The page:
So that’s my non-story. I was only slowed down on the Gold Open Access project by about a week, and will start on the Countries book tomorrow. The public library has started doing what looks to be a safe-for-them, safe-for-us circulation (place holds. make appointment, show up, call #, open trunk, they bring out the bag of books–and if you feel the need to return old ones, there’s an outside book drop, but they keep moving due dates forward, and they abolished fines last year), and I may start using it after I can start driving again. Which may be late this week or early next. I hope. Not because I love driving–I don’t–but because it relieves pressure & demands on my wife. I’m hoping we can go back to the occasional dinner with our friend in a month or so; a distanced version of the weekly hikes/ambles starts in early July; and maybe some day I can go back to eating lunch out from time to time. When it seems to be safe…or safer.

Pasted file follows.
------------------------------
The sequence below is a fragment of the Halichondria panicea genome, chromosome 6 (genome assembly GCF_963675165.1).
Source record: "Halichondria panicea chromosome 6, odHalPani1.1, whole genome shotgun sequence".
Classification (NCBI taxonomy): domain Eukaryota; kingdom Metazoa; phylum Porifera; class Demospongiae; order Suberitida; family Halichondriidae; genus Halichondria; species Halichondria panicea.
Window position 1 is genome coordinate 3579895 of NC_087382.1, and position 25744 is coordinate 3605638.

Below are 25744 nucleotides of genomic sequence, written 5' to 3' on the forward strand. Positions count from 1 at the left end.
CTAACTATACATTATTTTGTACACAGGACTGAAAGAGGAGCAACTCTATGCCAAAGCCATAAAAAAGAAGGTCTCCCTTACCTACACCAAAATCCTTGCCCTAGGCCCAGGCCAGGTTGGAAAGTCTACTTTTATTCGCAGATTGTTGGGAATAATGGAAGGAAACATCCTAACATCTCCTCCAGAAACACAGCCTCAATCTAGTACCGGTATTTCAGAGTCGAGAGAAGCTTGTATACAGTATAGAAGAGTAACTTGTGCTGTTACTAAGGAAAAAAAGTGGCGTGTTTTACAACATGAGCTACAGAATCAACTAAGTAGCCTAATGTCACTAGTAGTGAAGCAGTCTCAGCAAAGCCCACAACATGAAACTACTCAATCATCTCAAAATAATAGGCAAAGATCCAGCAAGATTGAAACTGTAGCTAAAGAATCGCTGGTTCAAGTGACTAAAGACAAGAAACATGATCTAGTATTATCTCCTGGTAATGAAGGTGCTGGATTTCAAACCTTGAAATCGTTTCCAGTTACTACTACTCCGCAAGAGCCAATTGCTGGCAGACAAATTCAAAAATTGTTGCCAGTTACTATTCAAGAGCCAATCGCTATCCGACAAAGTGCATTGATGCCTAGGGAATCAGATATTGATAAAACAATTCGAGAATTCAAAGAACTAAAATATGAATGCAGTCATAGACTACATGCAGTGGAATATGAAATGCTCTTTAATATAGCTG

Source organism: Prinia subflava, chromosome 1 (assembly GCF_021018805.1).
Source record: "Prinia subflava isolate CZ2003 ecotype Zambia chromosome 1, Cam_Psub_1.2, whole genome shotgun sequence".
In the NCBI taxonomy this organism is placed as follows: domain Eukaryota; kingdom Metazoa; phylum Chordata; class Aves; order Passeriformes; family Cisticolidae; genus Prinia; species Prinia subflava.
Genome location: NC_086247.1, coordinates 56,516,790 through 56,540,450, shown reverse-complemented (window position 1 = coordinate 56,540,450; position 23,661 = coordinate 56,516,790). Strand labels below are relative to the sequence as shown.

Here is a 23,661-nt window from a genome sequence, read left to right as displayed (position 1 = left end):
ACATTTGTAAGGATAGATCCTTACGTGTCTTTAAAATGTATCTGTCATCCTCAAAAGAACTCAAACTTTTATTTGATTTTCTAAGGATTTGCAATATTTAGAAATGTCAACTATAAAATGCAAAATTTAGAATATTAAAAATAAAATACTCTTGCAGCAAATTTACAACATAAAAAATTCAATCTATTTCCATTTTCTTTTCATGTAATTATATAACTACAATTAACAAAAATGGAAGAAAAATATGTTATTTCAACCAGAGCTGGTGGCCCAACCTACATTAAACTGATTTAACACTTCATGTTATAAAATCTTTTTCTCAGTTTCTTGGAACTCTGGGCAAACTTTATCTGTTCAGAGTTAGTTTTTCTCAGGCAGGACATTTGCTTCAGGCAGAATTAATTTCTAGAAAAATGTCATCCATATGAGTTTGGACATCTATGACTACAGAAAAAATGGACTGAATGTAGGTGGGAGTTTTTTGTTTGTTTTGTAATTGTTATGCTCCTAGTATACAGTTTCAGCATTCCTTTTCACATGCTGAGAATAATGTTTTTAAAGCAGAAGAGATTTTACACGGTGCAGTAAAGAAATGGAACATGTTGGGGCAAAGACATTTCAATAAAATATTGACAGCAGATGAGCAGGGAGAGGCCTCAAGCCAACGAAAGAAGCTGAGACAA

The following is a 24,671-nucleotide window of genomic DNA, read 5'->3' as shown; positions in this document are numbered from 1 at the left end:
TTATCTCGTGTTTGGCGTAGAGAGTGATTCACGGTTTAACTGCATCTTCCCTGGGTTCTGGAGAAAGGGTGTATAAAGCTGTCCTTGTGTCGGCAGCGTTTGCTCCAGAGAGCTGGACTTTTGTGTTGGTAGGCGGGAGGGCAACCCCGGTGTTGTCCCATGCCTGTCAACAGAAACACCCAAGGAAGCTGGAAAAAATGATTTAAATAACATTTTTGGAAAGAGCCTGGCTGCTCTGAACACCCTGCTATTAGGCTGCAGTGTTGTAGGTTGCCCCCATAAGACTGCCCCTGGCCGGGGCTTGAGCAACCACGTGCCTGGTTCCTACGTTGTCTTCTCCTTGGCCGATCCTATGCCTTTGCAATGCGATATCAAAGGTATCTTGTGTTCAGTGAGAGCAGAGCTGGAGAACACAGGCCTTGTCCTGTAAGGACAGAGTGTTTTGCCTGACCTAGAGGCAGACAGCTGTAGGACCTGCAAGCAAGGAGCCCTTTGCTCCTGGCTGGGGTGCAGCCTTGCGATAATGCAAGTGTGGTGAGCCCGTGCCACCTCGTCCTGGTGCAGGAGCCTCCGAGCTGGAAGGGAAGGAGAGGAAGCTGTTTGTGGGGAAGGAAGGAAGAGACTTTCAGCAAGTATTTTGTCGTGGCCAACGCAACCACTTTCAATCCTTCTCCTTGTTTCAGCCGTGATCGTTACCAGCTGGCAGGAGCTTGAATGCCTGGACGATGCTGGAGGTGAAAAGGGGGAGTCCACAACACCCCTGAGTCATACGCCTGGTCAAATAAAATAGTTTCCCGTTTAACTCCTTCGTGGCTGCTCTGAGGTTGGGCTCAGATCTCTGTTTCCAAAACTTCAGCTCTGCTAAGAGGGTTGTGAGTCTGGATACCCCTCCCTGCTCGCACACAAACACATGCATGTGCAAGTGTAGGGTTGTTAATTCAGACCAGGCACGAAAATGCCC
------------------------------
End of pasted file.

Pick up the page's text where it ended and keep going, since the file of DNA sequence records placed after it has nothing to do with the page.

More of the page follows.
I feel sorry for the people really damaged by the pandemic. I do not feel sorry for the fools who did their damnedest to ignore Covid-19 for months, are now busily reopening, having beach parties, and generally risking their own and other people’s health. I guess the US needs to be #1 in something, and we’ve squandered moral and ethical leadership, so maybe MORE PREVENTABLE DEATHS AND ILLNESS is our big claim to fame. Whoopee.

[Not that anyone will read this. If you do, maybe leave a comment.]